Backpacking to Emerald and Heather Lake in the Backcountry of Montana
A weekend spent exploring the mountainous backcountry in Montana. Nothing but good memories and world class views.
Montana is filled with untamed wilderness, and diverse landscapes. In June of this past summer, my best friend and I decided to take full advantage of Montana's backcountry. We did a three day backpacking trip to Emerald and Heather Lakes, located deep within Hyalite Canyon, just south of Bozeman, MT. These two pure alpine lakes surrounded by jagged mountainside, offered some of the best views, fishing, and memories that I've ever experienced. The trailhead for this hike is located within Hyalite Canyon, it has many signs and an excellent parking lot. The hike to Emerald Lake is 10.9 Miles round trip, with approximately 2000 feet of elevation gain. Heather Lake is located another mile up the trail, and is nearly 200 feet above Emerald. The hike is considered moderate, and can be done by most able bodied people. Adding a heavy backpack obviously adds to its difficulty. Camping can be done at either lake, and both lakes are equally beautiful. Don't forget to pack a fly rod for this adventure. Emerald Lake is filled to the brim with Grayling, and Heather Lake has a very healthy amount of mountain Cutthroat Trout. You won't find any five star restaurants near by, so I highly recommend bringing some non perishables, or easy to make meals along with you for overnight stays. We feasted on hotdogs and cheap whiskey for the majority of the trip. This hike can be done as long as the road up the canyon is open. It is closed annually from about April 1 to May 15, due to spring runoff. I would personally recommend going up sometime in the summer months. I went in June, and it was stunning. The earlier you go in the summer, the warmer clothes you will need to take. Because it is so high in elevation, the snow doesn't completely melt on the mountainsides till mid to late June. If you go on warm weather days, it will likely be warm enough in the sun to wear short sleeves. But as soon as the sun goes down, it gets quite chilly. So a good tent, and sleeping bag is recommended. Aside from the large amounts of time we spent fishing, we also did a lot of exploring around the area. There are certain trails that can take you above both lakes, and give you quite a spectacular view of the valley. You can spend days wondering around that area, and not get bored. The area is dog friendly, so you can bring your adventure pup along with you. Most of the "campsites" along Emerald Lake have makeshift fire pits, and places to sit around said pits (Stumps, logs, and rocks). There are no official campsites in this area, but there are lots of places that are perfect to set up camp along the lakes. If you're looking to get away, and experience a real outdoor adventure, this is the trip for you. You'll be completely disconnected from the outside world, as there's no phone service anywhere along the hike. Adventure awaits.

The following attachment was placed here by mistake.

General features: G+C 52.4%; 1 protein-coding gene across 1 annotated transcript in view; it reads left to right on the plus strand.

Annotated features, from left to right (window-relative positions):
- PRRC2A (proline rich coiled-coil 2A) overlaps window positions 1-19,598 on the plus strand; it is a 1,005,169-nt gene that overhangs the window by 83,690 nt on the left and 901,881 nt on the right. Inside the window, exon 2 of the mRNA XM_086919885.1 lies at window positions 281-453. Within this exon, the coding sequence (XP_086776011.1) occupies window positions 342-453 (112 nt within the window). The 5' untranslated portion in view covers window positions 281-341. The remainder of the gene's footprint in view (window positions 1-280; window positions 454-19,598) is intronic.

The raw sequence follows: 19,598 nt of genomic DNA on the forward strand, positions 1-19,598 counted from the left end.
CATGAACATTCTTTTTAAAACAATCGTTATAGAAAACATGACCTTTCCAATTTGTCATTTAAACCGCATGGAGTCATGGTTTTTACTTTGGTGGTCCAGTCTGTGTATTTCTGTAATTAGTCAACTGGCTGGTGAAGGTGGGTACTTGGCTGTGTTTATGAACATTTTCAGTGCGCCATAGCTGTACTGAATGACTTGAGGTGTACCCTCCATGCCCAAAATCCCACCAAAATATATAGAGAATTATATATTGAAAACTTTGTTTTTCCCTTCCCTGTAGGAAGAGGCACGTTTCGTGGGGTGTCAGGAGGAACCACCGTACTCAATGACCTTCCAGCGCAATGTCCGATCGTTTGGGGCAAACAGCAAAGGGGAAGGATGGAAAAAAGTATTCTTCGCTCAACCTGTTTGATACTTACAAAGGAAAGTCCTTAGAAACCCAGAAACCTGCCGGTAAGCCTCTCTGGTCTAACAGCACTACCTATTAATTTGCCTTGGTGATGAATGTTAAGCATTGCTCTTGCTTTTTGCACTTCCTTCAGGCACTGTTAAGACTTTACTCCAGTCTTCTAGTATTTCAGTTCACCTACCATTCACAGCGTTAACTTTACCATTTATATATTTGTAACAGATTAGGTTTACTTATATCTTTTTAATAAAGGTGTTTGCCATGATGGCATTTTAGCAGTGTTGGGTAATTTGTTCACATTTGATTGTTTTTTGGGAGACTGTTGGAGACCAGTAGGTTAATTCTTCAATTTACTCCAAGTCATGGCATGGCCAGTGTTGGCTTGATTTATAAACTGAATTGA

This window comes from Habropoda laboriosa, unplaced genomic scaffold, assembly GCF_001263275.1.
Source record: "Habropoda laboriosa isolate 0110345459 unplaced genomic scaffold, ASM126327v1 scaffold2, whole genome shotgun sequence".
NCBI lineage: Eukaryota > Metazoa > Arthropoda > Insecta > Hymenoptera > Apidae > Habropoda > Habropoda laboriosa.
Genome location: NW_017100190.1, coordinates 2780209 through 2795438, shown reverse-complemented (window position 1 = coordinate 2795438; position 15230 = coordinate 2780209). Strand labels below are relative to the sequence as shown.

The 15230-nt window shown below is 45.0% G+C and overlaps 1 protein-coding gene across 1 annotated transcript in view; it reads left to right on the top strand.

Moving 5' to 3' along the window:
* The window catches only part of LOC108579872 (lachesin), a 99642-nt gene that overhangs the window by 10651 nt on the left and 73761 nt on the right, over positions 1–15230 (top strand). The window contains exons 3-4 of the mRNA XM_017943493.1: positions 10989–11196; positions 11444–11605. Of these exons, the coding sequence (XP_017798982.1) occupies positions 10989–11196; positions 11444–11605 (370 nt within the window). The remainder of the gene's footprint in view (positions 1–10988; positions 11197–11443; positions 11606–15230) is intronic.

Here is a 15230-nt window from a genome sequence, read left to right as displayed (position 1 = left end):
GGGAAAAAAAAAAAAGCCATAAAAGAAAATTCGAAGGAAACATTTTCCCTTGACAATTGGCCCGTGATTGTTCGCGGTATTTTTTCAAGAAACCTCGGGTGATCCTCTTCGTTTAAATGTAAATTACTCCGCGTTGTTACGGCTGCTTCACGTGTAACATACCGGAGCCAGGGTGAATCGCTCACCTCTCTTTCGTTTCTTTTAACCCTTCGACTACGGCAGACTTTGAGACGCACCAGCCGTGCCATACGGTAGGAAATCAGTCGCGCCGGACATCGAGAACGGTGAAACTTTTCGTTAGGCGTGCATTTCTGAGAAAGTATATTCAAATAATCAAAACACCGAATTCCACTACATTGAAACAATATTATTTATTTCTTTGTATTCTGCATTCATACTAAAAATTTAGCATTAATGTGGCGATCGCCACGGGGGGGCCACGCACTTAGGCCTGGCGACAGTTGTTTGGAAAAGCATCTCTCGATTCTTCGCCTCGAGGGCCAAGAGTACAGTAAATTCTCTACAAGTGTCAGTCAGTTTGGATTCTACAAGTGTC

10 things not to leave at home for an overnight stay:
- Bear Spray (yes you're in Montana... it's bear country)
- Hatchet or small axe, and a good sturdy knife
- Fire starter
- Extra socks, and warm layers
- Fishing equipment
- Trash bags
- Waterproof hiking shoes, and rain gear
- The camera (trust me)
- Lots of water, or water filter
- Some cheap Whiskey (optional)
Directions: Once in Bozeman, Take 19th Ave. south to Hyalite Canyon Rd. Turn left and continue past Hyalite Reservoir; when the road splits, take the left fork toward Palisade Falls. Continue past Palisade Falls to the end of the road.
Please respect the places you find on The Outbound.
Always practice Leave No Trace ethics on your adventures. Be aware of local regulations and don't damage these amazing places for the sake of a photograph.